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How Do You Raise a One-Armed Boomerang?

When I was 18, my parents asked me what I wanted for graduation. I thought and pondered, pondered and thought. What I really wanted, above all else, was my freedom. I didn’t want to live at home anymore, my only issue was money, I didn’t have any. I devised a plan and presentation, complete with notes and figures. For graduation, I told my parents, I wanted to move out of the house. I would agree to take a class at the local college, work nights to cover my cost of living, if they would fit the bill for the apartment. Knowing that I’d be attending the University of Kansas in Lawrence after the summer, I figured this would be a great “test-run” of the college life. I even called around and found a local complex allowing for 3 month leases. After reviewing my proposal, my parents agreed, and the lease was signed.

That summer and the “Party Apartment” (as it became known) were on my mind when I heard about the “Rising Share of Young Adults living in Their Parents Home“. Apparently, at the end of 2012, 36% of young adults age 18-31 lived with their parents…36%! They are commonly called Boomerang Kids. Sent out of the house for a short while, only to return, like a boomerang, years later. That’s an amazing statistic. As a parent, it’s scary thought. I have three boys, Henry, Charlie & Max, ages 7, 4 & 1. How do I raise three One-Armed Boomerangs that fly straight through life, never making that u-turn back to my basement?

No child dreams of growing up and living with their parents. And, of course, there are situations when living at home, or needing help from a parent is the only choice. I’ve leaned on my parents plenty. But how do I raise my boys to value responsibility?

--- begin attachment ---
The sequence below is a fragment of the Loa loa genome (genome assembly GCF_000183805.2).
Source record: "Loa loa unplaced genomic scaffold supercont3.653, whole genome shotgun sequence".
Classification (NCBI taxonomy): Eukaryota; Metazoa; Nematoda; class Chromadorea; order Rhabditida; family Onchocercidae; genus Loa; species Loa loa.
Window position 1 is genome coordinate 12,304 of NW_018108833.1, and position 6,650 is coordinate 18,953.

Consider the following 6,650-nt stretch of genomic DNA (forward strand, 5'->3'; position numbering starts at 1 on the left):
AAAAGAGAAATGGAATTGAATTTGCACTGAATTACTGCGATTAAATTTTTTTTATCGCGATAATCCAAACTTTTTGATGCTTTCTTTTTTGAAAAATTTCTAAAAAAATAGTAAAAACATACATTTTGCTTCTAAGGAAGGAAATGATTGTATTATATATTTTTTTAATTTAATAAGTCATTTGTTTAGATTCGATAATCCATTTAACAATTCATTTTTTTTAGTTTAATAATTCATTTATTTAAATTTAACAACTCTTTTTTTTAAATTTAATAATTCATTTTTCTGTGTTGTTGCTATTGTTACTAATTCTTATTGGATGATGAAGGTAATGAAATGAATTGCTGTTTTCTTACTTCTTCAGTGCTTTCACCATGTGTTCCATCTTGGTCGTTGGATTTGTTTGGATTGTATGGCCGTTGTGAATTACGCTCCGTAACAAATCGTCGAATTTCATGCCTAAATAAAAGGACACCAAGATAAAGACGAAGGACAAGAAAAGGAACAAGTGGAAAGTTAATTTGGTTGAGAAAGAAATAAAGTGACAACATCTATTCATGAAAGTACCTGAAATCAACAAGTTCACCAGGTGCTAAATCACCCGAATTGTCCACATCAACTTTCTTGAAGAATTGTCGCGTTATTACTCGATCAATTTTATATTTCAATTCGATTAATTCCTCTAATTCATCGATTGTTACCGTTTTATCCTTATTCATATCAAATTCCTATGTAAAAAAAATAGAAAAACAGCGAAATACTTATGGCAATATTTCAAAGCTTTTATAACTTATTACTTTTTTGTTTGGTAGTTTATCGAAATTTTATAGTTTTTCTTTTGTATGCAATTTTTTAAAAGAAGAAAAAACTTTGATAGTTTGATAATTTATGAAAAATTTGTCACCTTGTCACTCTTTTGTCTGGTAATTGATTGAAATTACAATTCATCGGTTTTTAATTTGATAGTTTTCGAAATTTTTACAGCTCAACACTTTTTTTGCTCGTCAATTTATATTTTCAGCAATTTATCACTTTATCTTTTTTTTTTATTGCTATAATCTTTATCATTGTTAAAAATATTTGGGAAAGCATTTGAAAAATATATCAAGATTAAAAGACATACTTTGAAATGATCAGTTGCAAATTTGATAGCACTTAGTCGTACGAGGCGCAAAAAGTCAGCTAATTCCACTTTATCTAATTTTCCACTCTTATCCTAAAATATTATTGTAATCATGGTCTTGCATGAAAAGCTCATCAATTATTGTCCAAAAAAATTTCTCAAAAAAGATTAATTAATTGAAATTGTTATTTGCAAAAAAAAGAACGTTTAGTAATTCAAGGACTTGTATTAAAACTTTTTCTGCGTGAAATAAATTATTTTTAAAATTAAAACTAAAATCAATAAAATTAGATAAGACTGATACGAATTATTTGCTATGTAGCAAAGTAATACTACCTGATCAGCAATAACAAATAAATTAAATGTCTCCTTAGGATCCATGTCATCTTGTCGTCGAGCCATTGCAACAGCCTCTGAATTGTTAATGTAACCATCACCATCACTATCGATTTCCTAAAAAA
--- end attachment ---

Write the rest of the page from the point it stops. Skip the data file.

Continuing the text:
I’ve heard it said, from parent to child, “Do as I say, not as I do”. I verbalize how I want my boys to act. “Do your homework,” “Be nice to your friends,” “Clean up your room,” “Eat your vegetables.” Each instruction, outwardly describing a behavior I want to instill in my child. Yet, I often wonder, is it my actions, not my words, that are being heard?

Maybe the secret to breaking the arms of my little Boomerangs is to look inward, not speak outward, and examine how closely aligned my actions are to my words. Do I take my work seriously? Am I nice to the people I meet? How healthy do I live my life? Maybe if I want my boys to be disciplined, healthy, and keep a clean room, I should demonstrate constraint, eat right and take care of my belongings. Want a child to be good with money? Ask yourself, “How good am I with dollars and cents?” Want a child to listen, do less talking. Want a child less dependent on you, become less dependent on others. (See: Parents, Grand) Sure, it’s possible to live a life out of balance, only to see your own child choose a life in contrast to your own, but more often than not, it won’t happen.

The most important attribute I can demonstrate is the desire to become better and grow. I am not a not perfect parent, perfect son, perfect boss, but I can be better. Working on ourselves might be this life’s greatest challenge. Yet, it’s a choice, and it’s a behavior that will be learned by my children, and that’s a great thing. Because if I do nothing else but demonstrate a life-long lust to making myself a better person, and my sons only learn that one teaching, how can I fault myself for who they become?

1996 was a great summer, living in that one-bedroom apartment in West Wichita, working nights at Chili’s, and drinking on a fake ID. I aced that English 101 class and left for college later that summer, never to return. I have my parents to thank for raising this one-armed boomerang. And to my sons Henry, Charlie & Max…I don’t care what your presentation looks like, I’m not renting you an apartment for graduation!

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Parenting in the Facebook Era